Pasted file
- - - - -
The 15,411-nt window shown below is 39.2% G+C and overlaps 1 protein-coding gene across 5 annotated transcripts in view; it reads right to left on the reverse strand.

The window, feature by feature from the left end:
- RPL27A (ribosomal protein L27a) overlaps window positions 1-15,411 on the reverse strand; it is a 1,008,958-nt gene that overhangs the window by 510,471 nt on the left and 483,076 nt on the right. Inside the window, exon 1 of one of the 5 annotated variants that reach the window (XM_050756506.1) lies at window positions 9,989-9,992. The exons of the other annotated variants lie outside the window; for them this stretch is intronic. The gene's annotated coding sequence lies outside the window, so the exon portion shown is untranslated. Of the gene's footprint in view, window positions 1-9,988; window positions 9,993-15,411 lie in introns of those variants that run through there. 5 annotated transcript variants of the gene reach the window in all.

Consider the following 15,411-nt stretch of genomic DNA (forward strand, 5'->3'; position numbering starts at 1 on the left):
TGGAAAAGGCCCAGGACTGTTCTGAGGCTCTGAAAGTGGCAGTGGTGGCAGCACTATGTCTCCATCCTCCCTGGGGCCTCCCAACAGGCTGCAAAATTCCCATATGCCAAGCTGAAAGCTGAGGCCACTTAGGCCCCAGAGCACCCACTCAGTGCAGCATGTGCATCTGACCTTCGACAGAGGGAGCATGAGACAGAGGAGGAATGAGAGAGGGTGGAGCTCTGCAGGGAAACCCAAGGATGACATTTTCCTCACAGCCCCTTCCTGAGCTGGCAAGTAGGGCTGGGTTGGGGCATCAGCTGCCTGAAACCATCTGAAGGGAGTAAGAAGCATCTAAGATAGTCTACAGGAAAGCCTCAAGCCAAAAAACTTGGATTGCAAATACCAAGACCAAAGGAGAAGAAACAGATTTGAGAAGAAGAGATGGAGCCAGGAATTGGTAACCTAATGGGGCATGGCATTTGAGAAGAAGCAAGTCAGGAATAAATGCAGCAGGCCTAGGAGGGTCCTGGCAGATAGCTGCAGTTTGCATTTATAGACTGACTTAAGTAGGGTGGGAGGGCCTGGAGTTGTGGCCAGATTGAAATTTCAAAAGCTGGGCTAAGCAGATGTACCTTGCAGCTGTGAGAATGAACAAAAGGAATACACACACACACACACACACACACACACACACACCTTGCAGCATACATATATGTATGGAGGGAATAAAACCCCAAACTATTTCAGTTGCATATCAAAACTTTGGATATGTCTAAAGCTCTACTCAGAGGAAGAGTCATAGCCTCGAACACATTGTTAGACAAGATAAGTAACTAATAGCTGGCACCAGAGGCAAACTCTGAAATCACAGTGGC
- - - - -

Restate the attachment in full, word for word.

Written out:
The 15,411-nt window shown below is 39.2% G+C and overlaps 1 protein-coding gene across 5 annotated transcripts in view; it reads right to left on the reverse strand.

The window, feature by feature from the left end:
- RPL27A (ribosomal protein L27a) overlaps window positions 1-15,411 on the reverse strand; it is a 1,008,958-nt gene that overhangs the window by 510,471 nt on the left and 483,076 nt on the right. Inside the window, exon 1 of one of the 5 annotated variants that reach the window (XM_050756506.1) lies at window positions 9,989-9,992. The exons of the other annotated variants lie outside the window; for them this stretch is intronic. The gene's annotated coding sequence lies outside the window, so the exon portion shown is untranslated. Of the gene's footprint in view, window positions 1-9,988; window positions 9,993-15,411 lie in introns of those variants that run through there. 5 annotated transcript variants of the gene reach the window in all.

Consider the following 15,411-nt stretch of genomic DNA (forward strand, 5'->3'; position numbering starts at 1 on the left):
TGGAAAAGGCCCAGGACTGTTCTGAGGCTCTGAAAGTGGCAGTGGTGGCAGCACTATGTCTCCATCCTCCCTGGGGCCTCCCAACAGGCTGCAAAATTCCCATATGCCAAGCTGAAAGCTGAGGCCACTTAGGCCCCAGAGCACCCACTCAGTGCAGCATGTGCATCTGACCTTCGACAGAGGGAGCATGAGACAGAGGAGGAATGAGAGAGGGTGGAGCTCTGCAGGGAAACCCAAGGATGACATTTTCCTCACAGCCCCTTCCTGAGCTGGCAAGTAGGGCTGGGTTGGGGCATCAGCTGCCTGAAACCATCTGAAGGGAGTAAGAAGCATCTAAGATAGTCTACAGGAAAGCCTCAAGCCAAAAAACTTGGATTGCAAATACCAAGACCAAAGGAGAAGAAACAGATTTGAGAAGAAGAGATGGAGCCAGGAATTGGTAACCTAATGGGGCATGGCATTTGAGAAGAAGCAAGTCAGGAATAAATGCAGCAGGCCTAGGAGGGTCCTGGCAGATAGCTGCAGTTTGCATTTATAGACTGACTTAAGTAGGGTGGGAGGGCCTGGAGTTGTGGCCAGATTGAAATTTCAAAAGCTGGGCTAAGCAGATGTACCTTGCAGCTGTGAGAATGAACAAAAGGAATACACACACACACACACACACACACACACACACACCTTGCAGCATACATATATGTATGGAGGGAATAAAACCCCAAACTATTTCAGTTGCATATCAAAACTTTGGATATGTCTAAAGCTCTACTCAGAGGAAGAGTCATAGCCTCGAACACATTGTTAGACAAGATAAGTAACTAATAGCTGGCACCAGAGGCAAACTCTGAAATCACAGTGGC